"Oh yes, there was a lot of starvation but I managed to make do quite well, all things considered. Unger's Abraham and I had relieved some Machnowtse of a rifle and a few boxes of ammunition. And just as well, for then the bandits became nice conscientious objectors, while we shot pigeons for a livelihood and once in a while we managed to get a tom-turkey. The turkeys were always feeding around Unger's mill. Abraham, do you still remember him? Well, he always prepared a cooking fire right away when I'd sling the rifle across my shoulder; I was such a good shot, and he sure knew it."
"Father, do you not agree that things with you are going to the end?"
"Yes, at the end I was once almost when the Reds came and one of them said, I should get him a cup of water. I told him, I said, `Our water well is on the yard, you can go and get yourself even two cupfuls.' Then this scoundrel started poking the business end of his gun at me until I fetched him the water. He sat in my chair, the rocker, and then I said, `Pozhalesta, Gospodjien' meaning `at your service, master' and I said it very politely, but then I felt like a fool being lackey to such a cowardly bastard. So I knocked him over together with the rocker, and both came apart a bit. Then I picked up one of the wooden slats of my chair and I allowed it to drop on his head. Well, maybe, I encouraged gravity a bit during the drop. In any case, he and the rocker lay without moving. When I saw that, I thought to myself that the time had come to emigrate a bit, at least to the next village. And that's what I did."
"Father, do you want to go to heaven?"
"Go to heaven? Well, who doesn't want to go there? But there's still time. I know what you are getting at. I was just returning from the barber and I became a little dizzy and so I took a short rest on the grass beside the sidewalk. The barber, that was Julius Friesen's Corny, probably snipped a little too close to my ears. Maybe, also, I should have put on my old farm cap because the sun tends to go for my little bald spot in the middle of my head. So, from now on, I shall either find myself a different barber or wear the old cap again, or both, don't you agree?"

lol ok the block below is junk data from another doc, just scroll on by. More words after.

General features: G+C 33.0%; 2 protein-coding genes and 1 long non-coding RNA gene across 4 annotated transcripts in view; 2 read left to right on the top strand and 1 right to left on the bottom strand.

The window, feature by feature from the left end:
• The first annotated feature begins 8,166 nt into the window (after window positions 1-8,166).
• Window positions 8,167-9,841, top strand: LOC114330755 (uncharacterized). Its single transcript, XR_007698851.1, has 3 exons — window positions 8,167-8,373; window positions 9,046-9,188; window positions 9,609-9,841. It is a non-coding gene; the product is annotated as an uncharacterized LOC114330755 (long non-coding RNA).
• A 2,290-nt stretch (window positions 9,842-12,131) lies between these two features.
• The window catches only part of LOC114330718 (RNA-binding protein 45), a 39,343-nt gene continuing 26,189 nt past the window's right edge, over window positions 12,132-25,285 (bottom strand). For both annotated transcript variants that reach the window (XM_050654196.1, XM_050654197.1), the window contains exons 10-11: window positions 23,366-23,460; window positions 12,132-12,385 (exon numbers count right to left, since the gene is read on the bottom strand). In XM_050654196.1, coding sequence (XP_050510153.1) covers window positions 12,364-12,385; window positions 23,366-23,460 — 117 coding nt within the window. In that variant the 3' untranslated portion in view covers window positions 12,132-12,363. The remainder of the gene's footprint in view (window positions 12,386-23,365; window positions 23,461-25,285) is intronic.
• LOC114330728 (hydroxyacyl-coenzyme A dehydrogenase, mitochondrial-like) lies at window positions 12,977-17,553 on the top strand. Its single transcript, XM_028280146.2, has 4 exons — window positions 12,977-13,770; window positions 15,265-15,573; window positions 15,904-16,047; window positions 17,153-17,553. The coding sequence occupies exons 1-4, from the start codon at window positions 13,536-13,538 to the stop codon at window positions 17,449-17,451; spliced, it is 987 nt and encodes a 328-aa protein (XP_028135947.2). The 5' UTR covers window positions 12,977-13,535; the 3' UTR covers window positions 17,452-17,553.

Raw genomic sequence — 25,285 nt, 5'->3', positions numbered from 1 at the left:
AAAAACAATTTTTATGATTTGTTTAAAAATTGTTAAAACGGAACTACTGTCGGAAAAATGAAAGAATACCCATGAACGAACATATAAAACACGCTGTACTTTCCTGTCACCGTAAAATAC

"But I was asking about heaven, Father."
"Yes, I know that, and I certainly don't want to brag, but I have been there several times already. Do you still not know this? The Kaump, close to Chortitz in the Dnieper, was an island and it was more beautiful by far than the stone piles in the Whiteshell, for which you have to pay dear money. Yes, I remember that Unger's Abraham and I had to fetch something for the mill in Einlage once and so we had a boatman row us there. On the way we caught a Wels, one of those cat fish which was five times as large as the biggest caught in Lockport. Was it big, you ask? All I can say is that the boatman said to me, that either that cat fish has to go back or you'll have to man the oars as well, because we haven't made any progress with all this weight for half an hour. Of course, I grabbed two oars right away and away we went, just skimming along, barely touching water. Then when we arrived, we fried the fish and had a bit to drink as well. As we were having dinner, a minister came along to see if things were progressing god-like enough. And he, I think he was a Heppner, a small fellow with a high and intelligent brow, asked whether the area met with our approval. I said, `I think I could stand it here for a few days, even if I had to work a bit.'"
"Yes," he says, "most people would agree with you, even the high-browed Molotschna. My grandfather always said to me, he said, `If people should one day ask you if it was beautiful in Chortitz then you just tell them that I'll let someone else answer the question which means: When the dear Lord God created the earth, he always took his afternoon nap on the Kaump. And that is how I know where heaven is."
My father looked at me. "But now I've got to eat and if they were better equipped to handle visitors around here, I would invite you, too."